First of all is apple cider vinegar, one of the most popular home remedies for any type of fungal infection. Made from fermented apple juice, ACV is rich in acetic acid, which has antimicrobial and antiseptic properties. This property makes it an ideal natural treatment for dandruff and mild seborrheic dermatitis.
Apple cider vinegar can be taken orally to improve overall health. When applied topically, it reduces inflammation and scaling. To use, dilute the vinegar before applying it to the skin, as undiluted vinegar can cause irritation.
Tea Tree Oil
Tea tree oil (melaleuca oil) is a medicinal essential oil derived from the leaves of the tea tree plant. Melaleuca oil has long been used to treat a lot of ailments, including skin conditions like seborrheic dermatitis.
Tea tree oil can help to alleviate these symptoms by reducing inflammation and suppressing the growth of fungal and bacterial infections. In addition, tea tree oil has antifungal and antibacterial properties, making it an effective treatment for seborrheic dermatitis.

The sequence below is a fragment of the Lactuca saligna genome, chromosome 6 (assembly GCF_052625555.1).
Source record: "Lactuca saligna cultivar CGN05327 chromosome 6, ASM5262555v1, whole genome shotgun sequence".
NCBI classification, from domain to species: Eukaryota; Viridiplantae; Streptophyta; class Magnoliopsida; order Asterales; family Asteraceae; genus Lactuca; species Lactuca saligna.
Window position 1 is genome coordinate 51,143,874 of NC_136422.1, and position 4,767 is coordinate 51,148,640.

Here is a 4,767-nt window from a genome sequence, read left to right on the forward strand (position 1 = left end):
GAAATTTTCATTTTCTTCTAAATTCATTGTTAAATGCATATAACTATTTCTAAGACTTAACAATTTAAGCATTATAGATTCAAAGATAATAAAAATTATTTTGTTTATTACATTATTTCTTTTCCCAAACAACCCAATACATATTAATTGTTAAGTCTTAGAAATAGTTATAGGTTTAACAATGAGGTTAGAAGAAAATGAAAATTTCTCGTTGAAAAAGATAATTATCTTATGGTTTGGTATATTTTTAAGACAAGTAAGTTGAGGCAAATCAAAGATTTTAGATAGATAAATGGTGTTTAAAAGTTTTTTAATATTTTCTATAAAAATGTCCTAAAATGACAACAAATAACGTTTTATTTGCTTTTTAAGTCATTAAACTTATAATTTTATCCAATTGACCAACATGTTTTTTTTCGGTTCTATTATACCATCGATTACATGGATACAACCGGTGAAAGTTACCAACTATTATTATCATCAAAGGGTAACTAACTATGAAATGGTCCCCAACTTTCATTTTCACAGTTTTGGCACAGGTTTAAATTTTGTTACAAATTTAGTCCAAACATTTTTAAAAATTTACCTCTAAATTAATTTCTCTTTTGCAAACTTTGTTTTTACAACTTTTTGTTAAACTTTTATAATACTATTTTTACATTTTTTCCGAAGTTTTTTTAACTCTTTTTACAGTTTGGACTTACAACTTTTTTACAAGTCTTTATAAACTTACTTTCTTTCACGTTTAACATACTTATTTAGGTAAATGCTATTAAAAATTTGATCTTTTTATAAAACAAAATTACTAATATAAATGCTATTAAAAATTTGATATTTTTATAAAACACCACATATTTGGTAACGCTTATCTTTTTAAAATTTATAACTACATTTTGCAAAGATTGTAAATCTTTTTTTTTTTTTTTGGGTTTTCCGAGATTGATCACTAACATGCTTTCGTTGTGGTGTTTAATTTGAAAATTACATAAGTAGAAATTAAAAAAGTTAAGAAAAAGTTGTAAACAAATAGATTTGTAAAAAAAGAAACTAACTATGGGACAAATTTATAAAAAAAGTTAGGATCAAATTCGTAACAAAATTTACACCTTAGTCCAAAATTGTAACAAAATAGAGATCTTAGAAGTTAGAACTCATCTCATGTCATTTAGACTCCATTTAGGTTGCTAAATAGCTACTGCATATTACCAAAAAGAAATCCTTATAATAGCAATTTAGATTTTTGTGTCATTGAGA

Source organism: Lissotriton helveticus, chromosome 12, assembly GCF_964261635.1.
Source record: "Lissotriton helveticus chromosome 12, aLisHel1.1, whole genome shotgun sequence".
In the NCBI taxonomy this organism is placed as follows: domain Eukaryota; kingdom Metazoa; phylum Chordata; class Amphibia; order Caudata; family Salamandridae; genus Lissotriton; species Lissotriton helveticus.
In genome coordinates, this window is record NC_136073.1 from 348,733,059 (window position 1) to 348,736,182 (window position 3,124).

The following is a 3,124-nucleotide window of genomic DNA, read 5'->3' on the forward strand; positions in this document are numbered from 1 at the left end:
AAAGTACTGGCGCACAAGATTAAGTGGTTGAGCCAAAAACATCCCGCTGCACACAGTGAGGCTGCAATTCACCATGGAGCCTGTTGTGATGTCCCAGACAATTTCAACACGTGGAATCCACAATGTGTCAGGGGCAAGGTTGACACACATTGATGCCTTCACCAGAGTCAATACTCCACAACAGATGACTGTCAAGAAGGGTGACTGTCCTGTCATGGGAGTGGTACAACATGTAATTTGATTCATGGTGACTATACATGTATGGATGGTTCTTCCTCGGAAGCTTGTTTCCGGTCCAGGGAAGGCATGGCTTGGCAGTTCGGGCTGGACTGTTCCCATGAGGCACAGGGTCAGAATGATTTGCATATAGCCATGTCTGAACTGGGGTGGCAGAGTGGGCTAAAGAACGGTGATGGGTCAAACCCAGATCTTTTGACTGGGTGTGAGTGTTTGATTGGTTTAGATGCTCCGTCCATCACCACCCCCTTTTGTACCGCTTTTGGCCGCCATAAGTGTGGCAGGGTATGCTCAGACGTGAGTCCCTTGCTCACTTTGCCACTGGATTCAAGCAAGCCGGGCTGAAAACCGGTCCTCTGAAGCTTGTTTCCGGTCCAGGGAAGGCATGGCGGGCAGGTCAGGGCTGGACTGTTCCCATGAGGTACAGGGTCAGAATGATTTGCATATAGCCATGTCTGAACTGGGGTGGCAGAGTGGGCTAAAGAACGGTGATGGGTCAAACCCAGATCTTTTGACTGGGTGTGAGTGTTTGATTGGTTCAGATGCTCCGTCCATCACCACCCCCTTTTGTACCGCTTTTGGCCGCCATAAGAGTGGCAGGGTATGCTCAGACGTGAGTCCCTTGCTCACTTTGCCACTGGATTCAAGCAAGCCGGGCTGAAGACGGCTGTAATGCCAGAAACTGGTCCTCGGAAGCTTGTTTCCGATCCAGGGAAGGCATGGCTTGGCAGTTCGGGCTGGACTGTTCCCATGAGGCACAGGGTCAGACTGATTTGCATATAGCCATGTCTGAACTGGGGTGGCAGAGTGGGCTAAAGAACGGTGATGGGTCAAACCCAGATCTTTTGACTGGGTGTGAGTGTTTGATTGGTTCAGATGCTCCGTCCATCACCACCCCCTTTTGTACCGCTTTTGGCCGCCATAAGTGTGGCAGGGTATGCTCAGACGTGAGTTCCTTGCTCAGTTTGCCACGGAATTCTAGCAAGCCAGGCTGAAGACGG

To use tea tree oil for seborrheic dermatitis, simply apply a few drops of the oil to the affected scalp several times per day.
Probiotics are beneficial microorganisms similar to the good bacteria that already live in your gut. Taking them as supplements can help restore the natural balance of bacteria in your body, which can have a variety of health benefits.
Probiotics for seborrheic dermatitis are becoming more popular as research continues to explore their potential role in skin health. In fact, probiotics were found to help alleviate the appearance of atopic dermatitis in infants by reducing inflammation and boosting immunity.
In addition, probiotics may help reduce the proliferation of bacteria and yeasts, which plays a role in the development of seborrheic dermatitis.
Although many people find relief with probiotic use, further clinical trials are needed to assess its efficacy. But while there are no studies showing the long-term safety profile of probiotics and prebiotics, current evidence suggests that probiotics may offer a safe and effective treatment option for seborrheic dermatitis.